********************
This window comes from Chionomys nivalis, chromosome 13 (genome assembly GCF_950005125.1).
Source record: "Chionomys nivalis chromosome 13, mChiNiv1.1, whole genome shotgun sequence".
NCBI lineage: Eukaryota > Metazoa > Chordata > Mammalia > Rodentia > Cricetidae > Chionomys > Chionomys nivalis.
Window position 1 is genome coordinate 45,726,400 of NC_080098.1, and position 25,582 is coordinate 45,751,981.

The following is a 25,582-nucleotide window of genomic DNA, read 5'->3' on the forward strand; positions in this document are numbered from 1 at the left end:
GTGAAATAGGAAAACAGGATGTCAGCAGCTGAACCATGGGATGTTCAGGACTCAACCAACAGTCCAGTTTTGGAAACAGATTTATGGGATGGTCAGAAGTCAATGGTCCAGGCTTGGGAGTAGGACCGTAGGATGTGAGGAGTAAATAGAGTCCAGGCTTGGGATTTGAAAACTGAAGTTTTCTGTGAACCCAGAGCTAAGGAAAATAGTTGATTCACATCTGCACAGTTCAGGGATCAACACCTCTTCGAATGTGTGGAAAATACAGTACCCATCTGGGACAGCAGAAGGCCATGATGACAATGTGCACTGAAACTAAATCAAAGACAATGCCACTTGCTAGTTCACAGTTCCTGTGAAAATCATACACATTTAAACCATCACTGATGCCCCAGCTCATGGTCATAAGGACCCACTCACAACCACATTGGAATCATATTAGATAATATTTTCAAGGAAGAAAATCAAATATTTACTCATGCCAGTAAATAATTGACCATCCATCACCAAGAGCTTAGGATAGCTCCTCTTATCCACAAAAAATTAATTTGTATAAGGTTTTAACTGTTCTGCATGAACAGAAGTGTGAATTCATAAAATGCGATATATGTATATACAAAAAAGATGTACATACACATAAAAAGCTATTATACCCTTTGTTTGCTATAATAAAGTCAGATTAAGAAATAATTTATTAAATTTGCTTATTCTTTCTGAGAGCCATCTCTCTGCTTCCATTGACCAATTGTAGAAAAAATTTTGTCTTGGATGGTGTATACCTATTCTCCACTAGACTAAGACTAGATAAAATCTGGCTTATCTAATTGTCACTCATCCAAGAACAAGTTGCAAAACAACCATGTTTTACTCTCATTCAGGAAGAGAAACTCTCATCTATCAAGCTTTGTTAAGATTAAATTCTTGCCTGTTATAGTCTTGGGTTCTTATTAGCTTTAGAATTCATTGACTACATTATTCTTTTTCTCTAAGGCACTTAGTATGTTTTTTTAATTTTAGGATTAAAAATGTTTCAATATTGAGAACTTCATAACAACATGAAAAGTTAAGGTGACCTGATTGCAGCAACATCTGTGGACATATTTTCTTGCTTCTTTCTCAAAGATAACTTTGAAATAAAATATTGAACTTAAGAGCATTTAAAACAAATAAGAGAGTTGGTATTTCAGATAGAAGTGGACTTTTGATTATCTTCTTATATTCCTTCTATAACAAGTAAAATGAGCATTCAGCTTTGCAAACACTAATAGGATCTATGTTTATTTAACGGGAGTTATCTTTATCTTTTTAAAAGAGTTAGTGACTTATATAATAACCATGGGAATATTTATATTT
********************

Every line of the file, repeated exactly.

This window comes from Chionomys nivalis, chromosome 13 (genome assembly GCF_950005125.1).
Source record: "Chionomys nivalis chromosome 13, mChiNiv1.1, whole genome shotgun sequence".
NCBI lineage: Eukaryota > Metazoa > Chordata > Mammalia > Rodentia > Cricetidae > Chionomys > Chionomys nivalis.
Window position 1 is genome coordinate 45,726,400 of NC_080098.1, and position 25,582 is coordinate 45,751,981.

The following is a 25,582-nucleotide window of genomic DNA, read 5'->3' on the forward strand; positions in this document are numbered from 1 at the left end:
GTGAAATAGGAAAACAGGATGTCAGCAGCTGAACCATGGGATGTTCAGGACTCAACCAACAGTCCAGTTTTGGAAACAGATTTATGGGATGGTCAGAAGTCAATGGTCCAGGCTTGGGAGTAGGACCGTAGGATGTGAGGAGTAAATAGAGTCCAGGCTTGGGATTTGAAAACTGAAGTTTTCTGTGAACCCAGAGCTAAGGAAAATAGTTGATTCACATCTGCACAGTTCAGGGATCAACACCTCTTCGAATGTGTGGAAAATACAGTACCCATCTGGGACAGCAGAAGGCCATGATGACAATGTGCACTGAAACTAAATCAAAGACAATGCCACTTGCTAGTTCACAGTTCCTGTGAAAATCATACACATTTAAACCATCACTGATGCCCCAGCTCATGGTCATAAGGACCCACTCACAACCACATTGGAATCATATTAGATAATATTTTCAAGGAAGAAAATCAAATATTTACTCATGCCAGTAAATAATTGACCATCCATCACCAAGAGCTTAGGATAGCTCCTCTTATCCACAAAAAATTAATTTGTATAAGGTTTTAACTGTTCTGCATGAACAGAAGTGTGAATTCATAAAATGCGATATATGTATATACAAAAAAGATGTACATACACATAAAAAGCTATTATACCCTTTGTTTGCTATAATAAAGTCAGATTAAGAAATAATTTATTAAATTTGCTTATTCTTTCTGAGAGCCATCTCTCTGCTTCCATTGACCAATTGTAGAAAAAATTTTGTCTTGGATGGTGTATACCTATTCTCCACTAGACTAAGACTAGATAAAATCTGGCTTATCTAATTGTCACTCATCCAAGAACAAGTTGCAAAACAACCATGTTTTACTCTCATTCAGGAAGAGAAACTCTCATCTATCAAGCTTTGTTAAGATTAAATTCTTGCCTGTTATAGTCTTGGGTTCTTATTAGCTTTAGAATTCATTGACTACATTATTCTTTTTCTCTAAGGCACTTAGTATGTTTTTTTAATTTTAGGATTAAAAATGTTTCAATATTGAGAACTTCATAACAACATGAAAAGTTAAGGTGACCTGATTGCAGCAACATCTGTGGACATATTTTCTTGCTTCTTTCTCAAAGATAACTTTGAAATAAAATATTGAACTTAAGAGCATTTAAAACAAATAAGAGAGTTGGTATTTCAGATAGAAGTGGACTTTTGATTATCTTCTTATATTCCTTCTATAACAAGTAAAATGAGCATTCAGCTTTGCAAACACTAATAGGATCTATGTTTATTTAACGGGAGTTATCTTTATCTTTTTAAAAGAGTTAGTGACTTATATAATAACCATGGGAATATTTATATTT